Built in the 8th century, the Martand Sun Temple should be a marvellous testament to the architectural achievements of Kashmir's ancient Karkota Dynasty. Instead it lies forgotten and in shambles 8km from Anantnag in south Kashmir.
According to the Tareekh-e-Hassan (The Oldest History of Kashmir) there was a city named Babul in the Karewas of south Kashmir built by Raja Ranadatiya. In front of his royal palace he built Martandeshwari temple around 370 t0 400 C.E; this temple it is believed was completed by Lalitadatiya Muktapida and was dedicated to Surya Bhagwan. Within a year the temple was the temple is now in ruins. Much of the temple was destroyed by Islamic ruler Sikandar Butshikan in the early 15th century, and it has stood in ruins ever since.
Of course, it's not as if the right noises haven't been made. The government has made some half-hearted attempts to develop the site, with facilities for tourists, but it isn't nearly enough. The department of archaeology is responsible for the temple today, but nothing has been done to develop the destination as a place of pilgrimage.
A handful of schoolchildren saunter amid the neglected and unprotected temple ruins.
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Large, square blocks of limestone form the foundation and Greek-style pillars of the temple.
The Sun Temple faces west, so that the shrine would be lit by the rays of the sun.
Intricate carvings can still be seen on what remains of the structure.
The imposing pillars and arches provide an indication of the temple's former grandeur.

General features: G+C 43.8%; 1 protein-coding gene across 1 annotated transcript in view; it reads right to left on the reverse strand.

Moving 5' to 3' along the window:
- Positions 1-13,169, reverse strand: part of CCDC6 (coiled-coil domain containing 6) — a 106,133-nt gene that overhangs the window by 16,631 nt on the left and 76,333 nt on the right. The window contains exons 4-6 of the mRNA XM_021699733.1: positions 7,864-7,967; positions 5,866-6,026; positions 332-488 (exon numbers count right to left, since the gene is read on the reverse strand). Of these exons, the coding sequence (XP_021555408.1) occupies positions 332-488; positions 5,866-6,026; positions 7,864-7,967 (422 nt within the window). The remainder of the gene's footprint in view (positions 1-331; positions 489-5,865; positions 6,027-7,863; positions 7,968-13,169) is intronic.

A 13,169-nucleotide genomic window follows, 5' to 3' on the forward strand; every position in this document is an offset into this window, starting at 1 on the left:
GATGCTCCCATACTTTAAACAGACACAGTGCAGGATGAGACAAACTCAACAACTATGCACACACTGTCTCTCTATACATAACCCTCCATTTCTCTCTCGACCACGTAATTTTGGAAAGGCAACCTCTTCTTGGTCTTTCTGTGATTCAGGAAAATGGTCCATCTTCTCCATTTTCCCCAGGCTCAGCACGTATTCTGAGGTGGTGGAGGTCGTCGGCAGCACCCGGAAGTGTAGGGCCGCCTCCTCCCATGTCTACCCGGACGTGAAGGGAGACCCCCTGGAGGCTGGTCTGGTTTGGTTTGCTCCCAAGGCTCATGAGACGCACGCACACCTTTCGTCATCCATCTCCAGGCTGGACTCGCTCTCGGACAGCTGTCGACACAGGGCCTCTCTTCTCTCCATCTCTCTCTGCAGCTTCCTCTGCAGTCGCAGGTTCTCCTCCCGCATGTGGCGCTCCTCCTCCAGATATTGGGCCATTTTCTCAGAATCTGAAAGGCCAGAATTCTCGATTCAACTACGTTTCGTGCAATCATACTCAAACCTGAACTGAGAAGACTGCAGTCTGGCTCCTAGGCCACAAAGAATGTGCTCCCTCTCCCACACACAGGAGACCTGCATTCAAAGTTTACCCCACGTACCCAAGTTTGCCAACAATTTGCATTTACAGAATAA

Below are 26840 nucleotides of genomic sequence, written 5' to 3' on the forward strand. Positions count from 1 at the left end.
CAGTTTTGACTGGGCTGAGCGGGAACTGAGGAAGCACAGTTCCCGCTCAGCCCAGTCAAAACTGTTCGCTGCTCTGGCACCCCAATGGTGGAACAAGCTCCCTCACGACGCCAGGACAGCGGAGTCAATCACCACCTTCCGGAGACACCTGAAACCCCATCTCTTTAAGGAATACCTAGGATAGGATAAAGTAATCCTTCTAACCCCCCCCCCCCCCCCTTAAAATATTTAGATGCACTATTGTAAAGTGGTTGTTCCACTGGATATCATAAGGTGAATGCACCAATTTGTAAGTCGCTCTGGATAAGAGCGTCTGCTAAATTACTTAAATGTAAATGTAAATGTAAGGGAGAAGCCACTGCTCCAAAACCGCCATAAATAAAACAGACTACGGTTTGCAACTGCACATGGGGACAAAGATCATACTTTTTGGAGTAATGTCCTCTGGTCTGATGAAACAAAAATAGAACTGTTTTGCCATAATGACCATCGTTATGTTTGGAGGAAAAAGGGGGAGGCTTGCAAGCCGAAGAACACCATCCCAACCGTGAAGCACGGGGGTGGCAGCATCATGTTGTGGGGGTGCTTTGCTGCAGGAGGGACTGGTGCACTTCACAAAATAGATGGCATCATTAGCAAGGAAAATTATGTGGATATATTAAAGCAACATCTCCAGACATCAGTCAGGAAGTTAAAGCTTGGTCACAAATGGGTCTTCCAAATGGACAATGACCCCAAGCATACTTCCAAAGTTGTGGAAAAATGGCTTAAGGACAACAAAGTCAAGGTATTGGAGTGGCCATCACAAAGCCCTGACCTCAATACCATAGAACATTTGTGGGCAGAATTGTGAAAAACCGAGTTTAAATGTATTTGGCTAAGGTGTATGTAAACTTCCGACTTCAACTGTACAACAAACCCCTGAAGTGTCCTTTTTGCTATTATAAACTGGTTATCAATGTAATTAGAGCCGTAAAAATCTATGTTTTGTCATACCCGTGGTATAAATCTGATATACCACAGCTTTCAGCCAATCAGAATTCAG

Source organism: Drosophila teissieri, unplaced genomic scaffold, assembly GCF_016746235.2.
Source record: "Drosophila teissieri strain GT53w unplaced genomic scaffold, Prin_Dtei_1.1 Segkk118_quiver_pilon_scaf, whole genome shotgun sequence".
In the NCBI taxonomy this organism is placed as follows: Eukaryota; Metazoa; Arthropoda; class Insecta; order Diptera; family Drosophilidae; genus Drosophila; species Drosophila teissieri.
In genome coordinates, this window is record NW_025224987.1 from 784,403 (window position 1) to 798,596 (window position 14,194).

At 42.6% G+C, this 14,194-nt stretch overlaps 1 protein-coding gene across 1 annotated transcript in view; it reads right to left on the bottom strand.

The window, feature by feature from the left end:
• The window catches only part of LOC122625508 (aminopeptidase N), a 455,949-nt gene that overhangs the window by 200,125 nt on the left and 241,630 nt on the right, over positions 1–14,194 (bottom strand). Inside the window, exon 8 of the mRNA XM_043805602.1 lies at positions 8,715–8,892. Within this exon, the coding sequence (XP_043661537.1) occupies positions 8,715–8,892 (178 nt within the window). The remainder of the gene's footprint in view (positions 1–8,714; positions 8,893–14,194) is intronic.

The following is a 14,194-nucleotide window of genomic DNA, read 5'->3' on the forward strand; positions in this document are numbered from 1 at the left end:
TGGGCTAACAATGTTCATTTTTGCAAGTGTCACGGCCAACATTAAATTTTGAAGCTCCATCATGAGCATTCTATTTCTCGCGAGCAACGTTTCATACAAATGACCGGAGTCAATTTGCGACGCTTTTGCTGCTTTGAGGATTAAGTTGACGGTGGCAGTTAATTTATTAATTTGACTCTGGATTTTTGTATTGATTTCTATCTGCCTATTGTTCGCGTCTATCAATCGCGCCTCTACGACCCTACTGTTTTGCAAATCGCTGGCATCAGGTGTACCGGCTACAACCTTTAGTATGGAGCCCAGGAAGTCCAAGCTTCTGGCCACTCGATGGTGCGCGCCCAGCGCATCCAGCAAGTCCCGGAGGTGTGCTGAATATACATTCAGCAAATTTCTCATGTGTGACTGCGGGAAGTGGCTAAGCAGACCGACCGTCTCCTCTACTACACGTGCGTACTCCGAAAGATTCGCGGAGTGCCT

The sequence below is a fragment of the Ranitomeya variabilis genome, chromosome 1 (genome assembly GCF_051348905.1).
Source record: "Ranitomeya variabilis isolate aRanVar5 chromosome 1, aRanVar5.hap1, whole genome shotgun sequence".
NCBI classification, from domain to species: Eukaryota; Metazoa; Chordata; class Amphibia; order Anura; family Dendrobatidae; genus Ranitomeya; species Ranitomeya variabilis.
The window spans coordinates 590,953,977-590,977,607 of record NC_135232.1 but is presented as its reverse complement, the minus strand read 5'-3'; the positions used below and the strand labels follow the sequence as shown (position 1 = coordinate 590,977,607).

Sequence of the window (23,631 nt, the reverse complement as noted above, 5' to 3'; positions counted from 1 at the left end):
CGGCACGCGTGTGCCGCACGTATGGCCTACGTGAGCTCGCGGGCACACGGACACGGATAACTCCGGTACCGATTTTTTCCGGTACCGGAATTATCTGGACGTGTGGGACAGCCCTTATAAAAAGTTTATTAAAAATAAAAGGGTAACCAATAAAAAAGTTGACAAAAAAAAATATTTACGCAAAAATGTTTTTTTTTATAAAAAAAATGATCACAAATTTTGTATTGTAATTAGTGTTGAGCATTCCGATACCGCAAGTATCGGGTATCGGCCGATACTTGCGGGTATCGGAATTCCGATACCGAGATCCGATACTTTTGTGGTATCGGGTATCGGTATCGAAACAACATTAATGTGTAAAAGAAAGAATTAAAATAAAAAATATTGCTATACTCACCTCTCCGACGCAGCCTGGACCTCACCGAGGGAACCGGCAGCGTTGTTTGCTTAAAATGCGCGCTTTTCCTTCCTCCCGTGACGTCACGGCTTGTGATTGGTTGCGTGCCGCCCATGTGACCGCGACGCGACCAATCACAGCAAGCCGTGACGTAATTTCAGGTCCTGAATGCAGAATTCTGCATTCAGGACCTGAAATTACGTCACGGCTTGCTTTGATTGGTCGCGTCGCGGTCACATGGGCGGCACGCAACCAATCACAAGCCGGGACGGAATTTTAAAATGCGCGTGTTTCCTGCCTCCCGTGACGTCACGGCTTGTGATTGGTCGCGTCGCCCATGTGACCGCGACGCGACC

The architects built this magnificent edifice in a unique way so that the sunlight would fall on the idol of Surya throughout the day.
Martand Sun Temple's religious importance among Hindus could face a resurgence if efforts are undertaken to restore it.
A schoolboy scrambles over the limestone blocks of the temple.
A carving, weathered away by time and neglect.
Martand is second only to Konark in its significance as a sun temple.
A teenage boy lost in thoughts. The picturesque Sun Temple last year served as the backdrop for the dramatic "Bismal" song in the Bollywood movie Haider. There was controversy over portraying the site as the "den of the devil".
Detail of a musician playing the flute.
The building blocks of the temple lie strewn haphazardly on the site.
The remnants of the temple stand in a square field that is better maintained than the structure.
At present, only the plinth and few pillars survive but the beautiful facade, rich panellings and intricate stone carvings showcase the expertise of the 8th-century craftsmen.
In the words of British architect and scholar, Sir Alexander Cunningham: "The architectural remains of Kashmir are perhaps the most remarkable of the existing monuments of India."